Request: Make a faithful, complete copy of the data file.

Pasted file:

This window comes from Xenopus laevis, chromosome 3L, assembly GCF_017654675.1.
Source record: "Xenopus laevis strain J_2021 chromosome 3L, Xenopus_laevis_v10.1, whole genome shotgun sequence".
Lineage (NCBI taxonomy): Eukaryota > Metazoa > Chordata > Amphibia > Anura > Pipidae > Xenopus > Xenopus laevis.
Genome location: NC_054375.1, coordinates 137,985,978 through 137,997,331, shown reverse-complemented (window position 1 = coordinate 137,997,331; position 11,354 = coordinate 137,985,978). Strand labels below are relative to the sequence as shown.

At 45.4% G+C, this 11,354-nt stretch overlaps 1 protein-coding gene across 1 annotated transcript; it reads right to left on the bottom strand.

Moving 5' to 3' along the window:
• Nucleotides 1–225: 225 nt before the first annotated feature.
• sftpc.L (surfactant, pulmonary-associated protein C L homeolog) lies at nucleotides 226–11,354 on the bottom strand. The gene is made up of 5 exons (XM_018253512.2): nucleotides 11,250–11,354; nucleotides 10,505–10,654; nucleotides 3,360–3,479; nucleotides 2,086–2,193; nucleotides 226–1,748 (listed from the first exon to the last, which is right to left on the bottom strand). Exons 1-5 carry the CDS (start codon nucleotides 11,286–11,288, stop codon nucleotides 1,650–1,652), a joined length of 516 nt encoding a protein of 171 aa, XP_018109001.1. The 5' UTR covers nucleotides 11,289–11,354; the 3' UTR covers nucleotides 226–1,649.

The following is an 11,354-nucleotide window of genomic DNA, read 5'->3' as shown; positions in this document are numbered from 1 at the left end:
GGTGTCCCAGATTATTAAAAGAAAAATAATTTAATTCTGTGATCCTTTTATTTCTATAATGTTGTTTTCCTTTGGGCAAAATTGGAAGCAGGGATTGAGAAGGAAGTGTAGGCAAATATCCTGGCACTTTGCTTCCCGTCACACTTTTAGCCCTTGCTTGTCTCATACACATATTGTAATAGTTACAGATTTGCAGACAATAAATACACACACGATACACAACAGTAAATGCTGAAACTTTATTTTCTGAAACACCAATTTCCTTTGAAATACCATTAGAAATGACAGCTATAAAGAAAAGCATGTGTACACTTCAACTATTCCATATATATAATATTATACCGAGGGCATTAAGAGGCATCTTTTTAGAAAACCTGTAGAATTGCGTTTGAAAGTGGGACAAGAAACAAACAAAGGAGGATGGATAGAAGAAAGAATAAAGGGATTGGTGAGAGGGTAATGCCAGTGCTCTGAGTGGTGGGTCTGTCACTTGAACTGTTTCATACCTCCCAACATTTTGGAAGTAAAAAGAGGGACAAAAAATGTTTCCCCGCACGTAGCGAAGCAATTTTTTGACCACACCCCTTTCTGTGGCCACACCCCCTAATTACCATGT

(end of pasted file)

This window comes from Xenopus laevis, chromosome 3L, assembly GCF_017654675.1.
Source record: "Xenopus laevis strain J_2021 chromosome 3L, Xenopus_laevis_v10.1, whole genome shotgun sequence".
Lineage (NCBI taxonomy): Eukaryota > Metazoa > Chordata > Amphibia > Anura > Pipidae > Xenopus > Xenopus laevis.
Genome location: NC_054375.1, coordinates 137,985,978 through 137,997,331, shown reverse-complemented (window position 1 = coordinate 137,997,331; position 11,354 = coordinate 137,985,978). Strand labels below are relative to the sequence as shown.

At 45.4% G+C, this 11,354-nt stretch overlaps 1 protein-coding gene across 1 annotated transcript; it reads right to left on the bottom strand.

Moving 5' to 3' along the window:
• Nucleotides 1–225: 225 nt before the first annotated feature.
• sftpc.L (surfactant, pulmonary-associated protein C L homeolog) lies at nucleotides 226–11,354 on the bottom strand. The gene is made up of 5 exons (XM_018253512.2): nucleotides 11,250–11,354; nucleotides 10,505–10,654; nucleotides 3,360–3,479; nucleotides 2,086–2,193; nucleotides 226–1,748 (listed from the first exon to the last, which is right to left on the bottom strand). Exons 1-5 carry the CDS (start codon nucleotides 11,286–11,288, stop codon nucleotides 1,650–1,652), a joined length of 516 nt encoding a protein of 171 aa, XP_018109001.1. The 5' UTR covers nucleotides 11,289–11,354; the 3' UTR covers nucleotides 226–1,649.

The following is an 11,354-nucleotide window of genomic DNA, read 5'->3' as shown; positions in this document are numbered from 1 at the left end:
GGTGTCCCAGATTATTAAAAGAAAAATAATTTAATTCTGTGATCCTTTTATTTCTATAATGTTGTTTTCCTTTGGGCAAAATTGGAAGCAGGGATTGAGAAGGAAGTGTAGGCAAATATCCTGGCACTTTGCTTCCCGTCACACTTTTAGCCCTTGCTTGTCTCATACACATATTGTAATAGTTACAGATTTGCAGACAATAAATACACACACGATACACAACAGTAAATGCTGAAACTTTATTTTCTGAAACACCAATTTCCTTTGAAATACCATTAGAAATGACAGCTATAAAGAAAAGCATGTGTACACTTCAACTATTCCATATATATAATATTATACCGAGGGCATTAAGAGGCATCTTTTTAGAAAACCTGTAGAATTGCGTTTGAAAGTGGGACAAGAAACAAACAAAGGAGGATGGATAGAAGAAAGAATAAAGGGATTGGTGAGAGGGTAATGCCAGTGCTCTGAGTGGTGGGTCTGTCACTTGAACTGTTTCATACCTCCCAACATTTTGGAAGTAAAAAGAGGGACAAAAAATGTTTCCCCGCACGTAGCGAAGCAATTTTTTGACCACACCCCTTTCTGTGGCCACACCCCCTAATTACCATGT